…It’s Back to Work I Go….
By Donna Lowich
During my stint in rehab, from January through June of 1986, my primary focus was to do my best each and every day in my therapy sessions because that was the way to get out of there and back home to my family. It was my primary motivation and a great incentive for me.
Once I was home, my focus switched: now I started thinking about going back to work and all that would entail. Encouraged by my friends and co-workers during their visits, I began to plan. I was in a difficult situation: I was looking forward to working again but I found out that I needed to be back within a year. That meant my return to work date would have to be November 2, 1986. I was receiving physical and occupational therapy five days a week. I needed to make progress and a lot of it in order to get cleared so that I could go return with a minimum of problems.
My physiatrist (rehab doctor) was wonderful, always encouraging me in each of my visits. In fact, he said I was doing so well that he was going to continue my therapy for five days a week all the way up to, and even past, my return-to-work date.
I needed all the encouragement I could get because despite my progress in therapy, things were very different since I was last at work. I no longer was driving, and I was now in a motorized wheelchair. These were major changes, and although I tried to prepare myself to deal with them, the reality of the situation still stung when confronting them on a daily basis. It was harder than I had ever imagined. But, I enjoyed my job too much to leave. Quitting was just not something I wanted to consider.
I was a corporate reference librarian. I loved looking for the answers. Things were different now, and far more difficult than I anticipated. The fact that everything took me so much longer aggravated me. I had to learn to be patient with myself.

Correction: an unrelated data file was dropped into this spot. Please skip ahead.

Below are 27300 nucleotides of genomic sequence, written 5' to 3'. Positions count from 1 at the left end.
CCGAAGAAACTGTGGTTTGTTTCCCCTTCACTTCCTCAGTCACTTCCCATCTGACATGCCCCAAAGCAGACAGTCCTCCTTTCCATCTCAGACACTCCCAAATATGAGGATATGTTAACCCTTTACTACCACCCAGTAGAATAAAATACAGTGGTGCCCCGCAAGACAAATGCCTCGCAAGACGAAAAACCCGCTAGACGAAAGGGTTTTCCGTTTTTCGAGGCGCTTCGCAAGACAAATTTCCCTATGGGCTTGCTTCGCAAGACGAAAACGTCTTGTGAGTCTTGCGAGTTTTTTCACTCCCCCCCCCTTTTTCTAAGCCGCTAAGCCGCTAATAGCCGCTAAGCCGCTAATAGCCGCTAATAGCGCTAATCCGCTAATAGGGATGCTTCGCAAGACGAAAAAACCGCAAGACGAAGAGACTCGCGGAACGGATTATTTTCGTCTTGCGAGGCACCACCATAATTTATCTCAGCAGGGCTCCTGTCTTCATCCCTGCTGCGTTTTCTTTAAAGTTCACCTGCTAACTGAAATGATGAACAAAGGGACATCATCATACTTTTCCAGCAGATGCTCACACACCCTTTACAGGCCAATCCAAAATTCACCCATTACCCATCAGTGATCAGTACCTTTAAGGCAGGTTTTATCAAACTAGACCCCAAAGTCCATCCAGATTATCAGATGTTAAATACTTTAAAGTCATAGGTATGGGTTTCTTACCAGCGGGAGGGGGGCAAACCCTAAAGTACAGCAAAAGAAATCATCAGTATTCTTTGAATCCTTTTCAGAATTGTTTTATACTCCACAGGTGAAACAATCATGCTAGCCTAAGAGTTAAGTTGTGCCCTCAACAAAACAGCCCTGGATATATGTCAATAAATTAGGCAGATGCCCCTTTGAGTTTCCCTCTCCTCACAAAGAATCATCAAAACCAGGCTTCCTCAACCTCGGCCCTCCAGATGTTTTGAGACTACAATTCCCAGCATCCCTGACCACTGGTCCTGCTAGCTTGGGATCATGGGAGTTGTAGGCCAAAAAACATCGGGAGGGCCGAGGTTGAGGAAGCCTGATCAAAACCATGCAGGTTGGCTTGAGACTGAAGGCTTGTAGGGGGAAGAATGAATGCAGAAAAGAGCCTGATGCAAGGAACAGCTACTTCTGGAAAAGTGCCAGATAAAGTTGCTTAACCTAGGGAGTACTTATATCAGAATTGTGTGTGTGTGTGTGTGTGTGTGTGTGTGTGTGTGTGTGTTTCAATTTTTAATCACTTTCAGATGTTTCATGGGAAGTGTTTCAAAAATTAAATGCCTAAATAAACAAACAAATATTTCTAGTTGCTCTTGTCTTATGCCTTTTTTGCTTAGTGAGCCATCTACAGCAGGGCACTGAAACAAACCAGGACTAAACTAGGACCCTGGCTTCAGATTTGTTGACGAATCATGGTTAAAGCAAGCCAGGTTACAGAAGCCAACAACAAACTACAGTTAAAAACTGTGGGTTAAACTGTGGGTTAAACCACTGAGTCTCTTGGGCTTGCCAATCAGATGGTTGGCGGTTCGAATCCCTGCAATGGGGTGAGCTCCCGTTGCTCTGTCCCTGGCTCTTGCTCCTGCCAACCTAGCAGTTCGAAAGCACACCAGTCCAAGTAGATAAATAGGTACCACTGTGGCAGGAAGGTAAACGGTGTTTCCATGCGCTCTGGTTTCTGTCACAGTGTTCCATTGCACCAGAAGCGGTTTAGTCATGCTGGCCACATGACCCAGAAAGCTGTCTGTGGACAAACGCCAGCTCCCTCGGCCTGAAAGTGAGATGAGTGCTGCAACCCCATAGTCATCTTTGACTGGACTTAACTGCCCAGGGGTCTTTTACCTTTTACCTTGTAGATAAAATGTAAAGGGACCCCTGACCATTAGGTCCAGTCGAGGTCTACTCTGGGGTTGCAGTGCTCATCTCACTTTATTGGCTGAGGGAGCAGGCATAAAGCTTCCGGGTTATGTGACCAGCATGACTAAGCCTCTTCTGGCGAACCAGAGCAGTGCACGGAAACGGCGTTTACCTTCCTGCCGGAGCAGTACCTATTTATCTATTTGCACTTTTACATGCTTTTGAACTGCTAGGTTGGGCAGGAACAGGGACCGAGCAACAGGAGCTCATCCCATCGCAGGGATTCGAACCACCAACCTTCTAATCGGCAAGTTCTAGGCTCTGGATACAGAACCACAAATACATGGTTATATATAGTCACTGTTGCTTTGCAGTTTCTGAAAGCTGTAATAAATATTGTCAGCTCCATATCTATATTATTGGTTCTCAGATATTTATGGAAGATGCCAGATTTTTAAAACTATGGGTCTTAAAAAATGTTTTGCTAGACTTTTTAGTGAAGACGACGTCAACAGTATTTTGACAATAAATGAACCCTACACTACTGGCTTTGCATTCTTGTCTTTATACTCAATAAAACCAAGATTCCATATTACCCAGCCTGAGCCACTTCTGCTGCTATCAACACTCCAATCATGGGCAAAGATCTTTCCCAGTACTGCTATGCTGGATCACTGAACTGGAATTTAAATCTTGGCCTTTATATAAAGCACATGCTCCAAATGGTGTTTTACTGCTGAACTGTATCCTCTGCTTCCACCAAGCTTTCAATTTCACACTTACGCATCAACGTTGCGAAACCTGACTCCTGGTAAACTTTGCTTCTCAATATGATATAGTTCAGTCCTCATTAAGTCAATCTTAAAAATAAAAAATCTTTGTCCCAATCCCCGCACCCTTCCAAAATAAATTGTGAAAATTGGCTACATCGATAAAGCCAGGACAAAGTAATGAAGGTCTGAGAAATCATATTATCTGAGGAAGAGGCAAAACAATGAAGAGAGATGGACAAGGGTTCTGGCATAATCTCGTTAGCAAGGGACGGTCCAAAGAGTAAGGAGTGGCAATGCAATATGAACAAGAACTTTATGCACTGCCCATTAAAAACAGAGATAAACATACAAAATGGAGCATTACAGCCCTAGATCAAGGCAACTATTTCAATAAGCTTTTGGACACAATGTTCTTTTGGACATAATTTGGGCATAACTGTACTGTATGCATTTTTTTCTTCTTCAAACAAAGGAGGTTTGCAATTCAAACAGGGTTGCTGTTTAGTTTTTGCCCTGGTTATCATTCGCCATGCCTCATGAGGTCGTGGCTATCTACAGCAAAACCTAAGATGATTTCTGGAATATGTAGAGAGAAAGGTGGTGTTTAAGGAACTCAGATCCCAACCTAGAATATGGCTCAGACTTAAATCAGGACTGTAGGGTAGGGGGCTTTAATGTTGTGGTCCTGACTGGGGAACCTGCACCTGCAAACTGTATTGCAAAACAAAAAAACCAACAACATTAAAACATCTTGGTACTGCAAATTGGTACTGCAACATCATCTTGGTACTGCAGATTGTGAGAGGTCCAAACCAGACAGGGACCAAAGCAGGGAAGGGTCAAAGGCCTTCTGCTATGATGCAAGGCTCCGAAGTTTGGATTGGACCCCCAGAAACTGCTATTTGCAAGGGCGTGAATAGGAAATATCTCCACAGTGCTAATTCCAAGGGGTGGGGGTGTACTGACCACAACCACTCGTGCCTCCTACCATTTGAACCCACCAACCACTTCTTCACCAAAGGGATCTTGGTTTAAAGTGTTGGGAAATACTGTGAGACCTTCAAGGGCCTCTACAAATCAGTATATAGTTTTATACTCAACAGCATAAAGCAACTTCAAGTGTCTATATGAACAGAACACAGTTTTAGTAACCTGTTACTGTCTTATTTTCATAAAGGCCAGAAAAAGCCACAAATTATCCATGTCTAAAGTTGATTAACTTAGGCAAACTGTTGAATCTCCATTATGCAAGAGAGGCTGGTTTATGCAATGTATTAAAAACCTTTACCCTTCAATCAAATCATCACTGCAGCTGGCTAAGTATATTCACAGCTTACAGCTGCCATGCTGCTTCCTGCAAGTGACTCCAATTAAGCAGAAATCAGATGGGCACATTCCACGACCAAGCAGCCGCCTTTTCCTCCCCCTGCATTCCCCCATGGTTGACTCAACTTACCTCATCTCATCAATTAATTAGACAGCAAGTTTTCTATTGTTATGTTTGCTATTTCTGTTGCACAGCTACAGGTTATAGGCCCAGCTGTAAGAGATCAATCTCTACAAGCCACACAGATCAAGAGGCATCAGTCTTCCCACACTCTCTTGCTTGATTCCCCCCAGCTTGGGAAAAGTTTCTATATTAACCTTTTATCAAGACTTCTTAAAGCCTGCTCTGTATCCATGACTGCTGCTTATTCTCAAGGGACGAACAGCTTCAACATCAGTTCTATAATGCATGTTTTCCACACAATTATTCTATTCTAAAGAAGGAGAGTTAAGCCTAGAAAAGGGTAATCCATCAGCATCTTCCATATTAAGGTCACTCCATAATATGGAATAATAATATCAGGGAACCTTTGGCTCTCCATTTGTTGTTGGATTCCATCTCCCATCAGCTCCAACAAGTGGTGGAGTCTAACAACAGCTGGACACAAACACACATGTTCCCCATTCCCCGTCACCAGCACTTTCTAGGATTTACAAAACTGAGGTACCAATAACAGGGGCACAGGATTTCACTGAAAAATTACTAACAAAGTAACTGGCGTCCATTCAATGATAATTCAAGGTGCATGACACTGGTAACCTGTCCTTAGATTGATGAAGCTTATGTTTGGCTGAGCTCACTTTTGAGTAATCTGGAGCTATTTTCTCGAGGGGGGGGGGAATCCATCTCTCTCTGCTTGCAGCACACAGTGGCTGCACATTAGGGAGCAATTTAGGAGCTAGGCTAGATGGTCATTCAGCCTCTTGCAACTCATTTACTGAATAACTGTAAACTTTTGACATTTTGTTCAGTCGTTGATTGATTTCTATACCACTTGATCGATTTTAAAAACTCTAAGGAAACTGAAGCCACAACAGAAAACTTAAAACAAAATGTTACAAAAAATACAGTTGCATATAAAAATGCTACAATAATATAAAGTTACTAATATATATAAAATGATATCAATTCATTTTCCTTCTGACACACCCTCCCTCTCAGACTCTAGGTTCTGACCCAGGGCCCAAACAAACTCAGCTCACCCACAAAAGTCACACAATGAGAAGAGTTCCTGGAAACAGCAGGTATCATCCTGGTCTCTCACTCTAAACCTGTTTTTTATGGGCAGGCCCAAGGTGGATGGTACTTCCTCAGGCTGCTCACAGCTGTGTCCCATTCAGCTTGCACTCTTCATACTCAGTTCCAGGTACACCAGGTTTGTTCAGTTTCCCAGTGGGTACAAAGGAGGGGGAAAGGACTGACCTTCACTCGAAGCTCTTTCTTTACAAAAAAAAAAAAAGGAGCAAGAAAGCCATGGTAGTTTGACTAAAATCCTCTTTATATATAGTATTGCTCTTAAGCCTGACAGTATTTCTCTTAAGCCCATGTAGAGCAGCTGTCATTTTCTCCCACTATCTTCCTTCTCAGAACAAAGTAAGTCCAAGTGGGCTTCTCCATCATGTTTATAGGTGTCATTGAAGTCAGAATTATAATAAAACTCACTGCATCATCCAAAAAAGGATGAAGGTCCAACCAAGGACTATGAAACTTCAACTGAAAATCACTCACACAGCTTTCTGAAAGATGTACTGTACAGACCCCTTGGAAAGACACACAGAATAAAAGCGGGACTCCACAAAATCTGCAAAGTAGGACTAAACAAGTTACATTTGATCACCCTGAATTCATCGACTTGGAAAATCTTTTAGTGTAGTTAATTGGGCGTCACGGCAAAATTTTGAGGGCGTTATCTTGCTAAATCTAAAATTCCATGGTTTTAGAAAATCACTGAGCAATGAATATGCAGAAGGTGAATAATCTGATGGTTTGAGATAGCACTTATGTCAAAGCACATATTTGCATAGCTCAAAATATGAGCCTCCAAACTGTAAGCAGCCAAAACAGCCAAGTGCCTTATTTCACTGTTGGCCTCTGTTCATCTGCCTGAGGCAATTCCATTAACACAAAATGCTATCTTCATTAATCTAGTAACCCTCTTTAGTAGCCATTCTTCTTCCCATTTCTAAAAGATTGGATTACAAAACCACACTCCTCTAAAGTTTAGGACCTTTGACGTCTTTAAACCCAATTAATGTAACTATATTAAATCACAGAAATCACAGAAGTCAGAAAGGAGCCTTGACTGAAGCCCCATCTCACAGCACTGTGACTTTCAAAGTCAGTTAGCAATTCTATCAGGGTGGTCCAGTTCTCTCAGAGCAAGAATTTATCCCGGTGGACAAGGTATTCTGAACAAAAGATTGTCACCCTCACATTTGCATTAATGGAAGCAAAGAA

I guess patience worked because I stayed in the library for another fourteen years! In December 2000, I was promoted to a job in a new department. I was happy there. Then my friend, Kathy, called me one evening to tell me about a job opening as an information specialist here at the Reeve Foundation.
It was a whirlwind of events. Before I knew it, I had applied and was interviewed for the position. Now, the only obstacle was finding a way to tell my boss who had gone through a lot of time and trouble to effect a promotion for me.
I was honest with him, and let him know how important this new job was to me. I was happy (and relieved!) to find out that all my fears and trepidations were for naught. When I told my boss he was very supportive and encouraged me to take the job, which I did.
And the rest, as they say, is history…
To read the companion story to this blog, click on the link below:
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